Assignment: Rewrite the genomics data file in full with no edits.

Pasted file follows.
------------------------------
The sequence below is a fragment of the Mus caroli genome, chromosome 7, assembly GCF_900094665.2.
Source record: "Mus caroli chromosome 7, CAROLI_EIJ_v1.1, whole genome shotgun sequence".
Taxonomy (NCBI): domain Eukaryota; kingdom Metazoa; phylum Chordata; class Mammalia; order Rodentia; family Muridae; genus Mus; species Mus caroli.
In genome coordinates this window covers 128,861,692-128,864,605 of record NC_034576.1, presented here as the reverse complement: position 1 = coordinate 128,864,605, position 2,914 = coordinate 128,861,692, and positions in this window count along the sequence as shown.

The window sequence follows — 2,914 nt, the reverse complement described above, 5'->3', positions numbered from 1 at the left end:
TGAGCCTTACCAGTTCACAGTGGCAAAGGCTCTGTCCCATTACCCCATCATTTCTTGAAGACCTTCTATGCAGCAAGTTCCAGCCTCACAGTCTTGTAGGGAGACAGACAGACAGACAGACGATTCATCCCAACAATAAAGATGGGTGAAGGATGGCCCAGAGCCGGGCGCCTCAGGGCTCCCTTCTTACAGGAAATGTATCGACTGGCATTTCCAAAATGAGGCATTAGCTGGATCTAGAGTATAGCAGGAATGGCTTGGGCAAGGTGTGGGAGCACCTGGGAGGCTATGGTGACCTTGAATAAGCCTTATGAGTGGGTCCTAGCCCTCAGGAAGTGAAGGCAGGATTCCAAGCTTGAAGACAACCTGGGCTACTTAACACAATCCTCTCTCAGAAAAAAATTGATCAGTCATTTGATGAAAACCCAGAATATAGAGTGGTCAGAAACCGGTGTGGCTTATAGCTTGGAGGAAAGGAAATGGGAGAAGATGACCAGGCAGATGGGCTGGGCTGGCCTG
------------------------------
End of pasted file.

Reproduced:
The sequence below is a fragment of the Mus caroli genome, chromosome 7, assembly GCF_900094665.2.
Source record: "Mus caroli chromosome 7, CAROLI_EIJ_v1.1, whole genome shotgun sequence".
Taxonomy (NCBI): domain Eukaryota; kingdom Metazoa; phylum Chordata; class Mammalia; order Rodentia; family Muridae; genus Mus; species Mus caroli.
In genome coordinates this window covers 128,861,692-128,864,605 of record NC_034576.1, presented here as the reverse complement: position 1 = coordinate 128,864,605, position 2,914 = coordinate 128,861,692, and positions in this window count along the sequence as shown.

The window sequence follows — 2,914 nt, the reverse complement described above, 5'->3', positions numbered from 1 at the left end:
TGAGCCTTACCAGTTCACAGTGGCAAAGGCTCTGTCCCATTACCCCATCATTTCTTGAAGACCTTCTATGCAGCAAGTTCCAGCCTCACAGTCTTGTAGGGAGACAGACAGACAGACAGACGATTCATCCCAACAATAAAGATGGGTGAAGGATGGCCCAGAGCCGGGCGCCTCAGGGCTCCCTTCTTACAGGAAATGTATCGACTGGCATTTCCAAAATGAGGCATTAGCTGGATCTAGAGTATAGCAGGAATGGCTTGGGCAAGGTGTGGGAGCACCTGGGAGGCTATGGTGACCTTGAATAAGCCTTATGAGTGGGTCCTAGCCCTCAGGAAGTGAAGGCAGGATTCCAAGCTTGAAGACAACCTGGGCTACTTAACACAATCCTCTCTCAGAAAAAAATTGATCAGTCATTTGATGAAAACCCAGAATATAGAGTGGTCAGAAACCGGTGTGGCTTATAGCTTGGAGGAAAGGAAATGGGAGAAGATGACCAGGCAGATGGGCTGGGCTGGCCTG